12:7 Then 1 war broke out in heaven: Michael 2 and his angels fought against the dragon, and the dragon and his angels fought back. 12:8 But 3 the dragon was not strong enough to prevail, 4 so there was no longer any place left 5 in heaven for him and his angels. 6 12:9 So 7 that huge dragon – the ancient serpent, the one called the devil and Satan, who deceives the whole world – was thrown down to the earth, and his angels along with him. 12:10 Then 8 I heard a loud voice in heaven saying,
“The salvation and the power
and the kingdom of our God,
because the accuser of our brothers and sisters, 11
the one who accuses them day and night 12 before our God,
has been thrown down.
by the blood of the Lamb
and by the word of their testimony,
and they did not love their lives 14 so much that they were afraid to die.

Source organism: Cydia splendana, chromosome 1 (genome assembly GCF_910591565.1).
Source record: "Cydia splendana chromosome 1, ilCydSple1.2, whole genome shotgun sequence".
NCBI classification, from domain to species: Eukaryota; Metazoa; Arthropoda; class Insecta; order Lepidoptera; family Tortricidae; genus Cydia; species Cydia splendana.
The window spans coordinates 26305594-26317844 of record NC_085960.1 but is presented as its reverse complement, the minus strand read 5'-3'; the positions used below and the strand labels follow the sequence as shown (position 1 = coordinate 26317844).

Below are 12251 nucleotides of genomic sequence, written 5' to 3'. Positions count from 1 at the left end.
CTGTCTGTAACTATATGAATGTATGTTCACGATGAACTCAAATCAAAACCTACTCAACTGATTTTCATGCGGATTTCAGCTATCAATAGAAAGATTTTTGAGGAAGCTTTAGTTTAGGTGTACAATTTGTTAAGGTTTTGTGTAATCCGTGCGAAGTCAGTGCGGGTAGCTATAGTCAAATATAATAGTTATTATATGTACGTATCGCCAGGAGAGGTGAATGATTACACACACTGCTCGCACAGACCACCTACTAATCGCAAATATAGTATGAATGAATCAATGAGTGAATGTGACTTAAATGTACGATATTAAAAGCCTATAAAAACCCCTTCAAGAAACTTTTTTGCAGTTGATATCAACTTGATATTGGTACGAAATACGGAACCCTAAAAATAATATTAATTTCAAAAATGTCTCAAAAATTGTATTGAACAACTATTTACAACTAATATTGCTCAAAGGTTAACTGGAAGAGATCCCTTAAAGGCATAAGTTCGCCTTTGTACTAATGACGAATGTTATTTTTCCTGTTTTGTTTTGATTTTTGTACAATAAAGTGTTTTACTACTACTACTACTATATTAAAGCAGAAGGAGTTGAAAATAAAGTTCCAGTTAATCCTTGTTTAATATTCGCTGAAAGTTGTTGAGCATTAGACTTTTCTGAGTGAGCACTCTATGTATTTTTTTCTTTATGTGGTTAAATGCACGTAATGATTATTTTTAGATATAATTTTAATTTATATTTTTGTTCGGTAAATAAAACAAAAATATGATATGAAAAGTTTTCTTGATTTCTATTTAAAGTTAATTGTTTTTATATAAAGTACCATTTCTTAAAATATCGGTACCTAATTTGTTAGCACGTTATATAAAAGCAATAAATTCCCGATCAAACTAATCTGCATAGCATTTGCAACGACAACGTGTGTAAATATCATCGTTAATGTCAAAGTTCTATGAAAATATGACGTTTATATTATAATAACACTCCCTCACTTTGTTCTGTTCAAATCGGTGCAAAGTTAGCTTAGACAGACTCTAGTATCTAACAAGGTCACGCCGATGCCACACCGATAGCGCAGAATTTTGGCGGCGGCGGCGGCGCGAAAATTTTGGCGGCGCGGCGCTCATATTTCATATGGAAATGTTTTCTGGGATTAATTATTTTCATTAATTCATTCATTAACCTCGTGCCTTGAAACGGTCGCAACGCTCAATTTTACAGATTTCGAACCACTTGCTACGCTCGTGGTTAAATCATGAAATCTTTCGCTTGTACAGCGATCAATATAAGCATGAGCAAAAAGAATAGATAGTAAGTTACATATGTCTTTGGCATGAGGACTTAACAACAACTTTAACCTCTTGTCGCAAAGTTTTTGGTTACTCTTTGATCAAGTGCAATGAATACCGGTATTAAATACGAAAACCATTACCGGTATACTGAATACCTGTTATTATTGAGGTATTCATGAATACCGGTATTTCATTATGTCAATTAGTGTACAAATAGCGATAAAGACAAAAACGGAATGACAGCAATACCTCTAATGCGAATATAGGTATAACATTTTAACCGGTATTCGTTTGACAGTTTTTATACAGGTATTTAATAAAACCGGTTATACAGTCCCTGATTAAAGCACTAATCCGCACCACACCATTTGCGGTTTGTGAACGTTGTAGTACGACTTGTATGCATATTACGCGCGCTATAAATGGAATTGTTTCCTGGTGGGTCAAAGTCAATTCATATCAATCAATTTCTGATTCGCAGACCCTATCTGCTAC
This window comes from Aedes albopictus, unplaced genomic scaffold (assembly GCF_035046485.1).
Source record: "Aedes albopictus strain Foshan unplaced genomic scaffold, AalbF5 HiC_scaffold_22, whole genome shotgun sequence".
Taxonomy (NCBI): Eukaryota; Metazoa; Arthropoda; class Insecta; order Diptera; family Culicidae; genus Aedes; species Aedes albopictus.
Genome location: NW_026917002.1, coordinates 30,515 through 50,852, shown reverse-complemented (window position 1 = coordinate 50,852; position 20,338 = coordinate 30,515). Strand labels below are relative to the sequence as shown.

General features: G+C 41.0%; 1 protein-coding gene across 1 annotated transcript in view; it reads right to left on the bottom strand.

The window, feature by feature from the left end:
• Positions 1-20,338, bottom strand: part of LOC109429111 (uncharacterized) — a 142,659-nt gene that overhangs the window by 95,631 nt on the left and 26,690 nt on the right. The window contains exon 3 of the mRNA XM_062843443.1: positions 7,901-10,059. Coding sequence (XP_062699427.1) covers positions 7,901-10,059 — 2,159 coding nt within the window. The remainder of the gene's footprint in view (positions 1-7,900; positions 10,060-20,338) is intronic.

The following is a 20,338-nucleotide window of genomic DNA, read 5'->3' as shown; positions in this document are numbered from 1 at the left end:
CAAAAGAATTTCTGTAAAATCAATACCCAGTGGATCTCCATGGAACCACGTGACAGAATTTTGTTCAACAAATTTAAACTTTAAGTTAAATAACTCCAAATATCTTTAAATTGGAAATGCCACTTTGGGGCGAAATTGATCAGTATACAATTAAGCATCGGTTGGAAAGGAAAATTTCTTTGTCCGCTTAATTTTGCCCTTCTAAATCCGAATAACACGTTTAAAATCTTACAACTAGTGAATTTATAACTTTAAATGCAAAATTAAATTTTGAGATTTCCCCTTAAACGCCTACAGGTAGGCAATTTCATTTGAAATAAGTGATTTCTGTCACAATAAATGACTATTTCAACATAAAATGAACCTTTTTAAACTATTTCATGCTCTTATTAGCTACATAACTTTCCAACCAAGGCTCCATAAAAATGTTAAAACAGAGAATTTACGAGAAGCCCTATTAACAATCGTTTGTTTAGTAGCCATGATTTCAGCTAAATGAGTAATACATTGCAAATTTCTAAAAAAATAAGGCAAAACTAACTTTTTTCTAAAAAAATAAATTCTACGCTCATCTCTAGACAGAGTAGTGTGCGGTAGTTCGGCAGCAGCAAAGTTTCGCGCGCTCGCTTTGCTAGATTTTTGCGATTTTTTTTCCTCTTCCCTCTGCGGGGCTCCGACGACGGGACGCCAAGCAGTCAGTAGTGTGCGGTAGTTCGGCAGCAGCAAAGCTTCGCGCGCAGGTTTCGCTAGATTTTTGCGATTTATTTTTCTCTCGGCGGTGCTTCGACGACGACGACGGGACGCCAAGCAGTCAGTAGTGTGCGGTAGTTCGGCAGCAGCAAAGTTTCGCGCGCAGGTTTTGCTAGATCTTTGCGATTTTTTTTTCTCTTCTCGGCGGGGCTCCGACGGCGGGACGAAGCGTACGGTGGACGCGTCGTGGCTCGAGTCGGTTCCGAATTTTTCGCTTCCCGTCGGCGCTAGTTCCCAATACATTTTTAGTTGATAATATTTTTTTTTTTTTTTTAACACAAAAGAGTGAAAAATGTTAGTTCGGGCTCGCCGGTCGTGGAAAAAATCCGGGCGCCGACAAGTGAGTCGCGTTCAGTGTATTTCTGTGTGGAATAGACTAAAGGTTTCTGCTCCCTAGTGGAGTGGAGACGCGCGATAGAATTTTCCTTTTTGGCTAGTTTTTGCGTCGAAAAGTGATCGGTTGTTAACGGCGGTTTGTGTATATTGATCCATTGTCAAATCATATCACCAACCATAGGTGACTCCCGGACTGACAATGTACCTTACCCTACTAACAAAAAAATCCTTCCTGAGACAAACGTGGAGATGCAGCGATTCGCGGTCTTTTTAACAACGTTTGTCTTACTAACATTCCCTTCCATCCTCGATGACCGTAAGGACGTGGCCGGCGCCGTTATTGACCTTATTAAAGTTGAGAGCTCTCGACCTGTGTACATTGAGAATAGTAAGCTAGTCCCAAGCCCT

1 tn Here καί (kai) has been translated as “then” to indicate the implied sequence within the narrative.
3 tn Here καί (kai) has been translated as “but” to indicate the implied contrast.
4 tn The words “to prevail” are not in the Greek text, but are implied.
5 tn Grk “found.”
7 tn Here καί (kai) has been translated as “so” to indicate the result of the war in heaven.
8 tn Here καί (kai) has been translated as “then” to indicate the implied sequence of events within the vision.
9 tn Or “the right of his Messiah to rule.” See L&N 37.35.
10 tn Or “Messiah”; both “Christ” (Greek) and “Messiah” (Hebrew and Aramaic) mean “one who has been anointed.”
11 tn Grk “brothers,” but the Greek word may be used for “brothers and sisters” or “fellow Christians” (cf. BDAG 18 s.v. ἀδελφός 1, where considerable nonbiblical evidence for the plural ἀδελφοί [adelfoi] meaning “brothers and sisters” is cited). The translation “fellow believer” would normally apply (L&N 11.23), but since the speaker(s) are not specified in this context, it is not clear if such a translation would be appropriate here. The more generic “brothers and sisters” was chosen to emphasize the fact of a relationship without specifying its type.
12 tn Or “who accuses them continually.”
13 tn Here καί (kai) has been translated as “but” to indicate the contrast.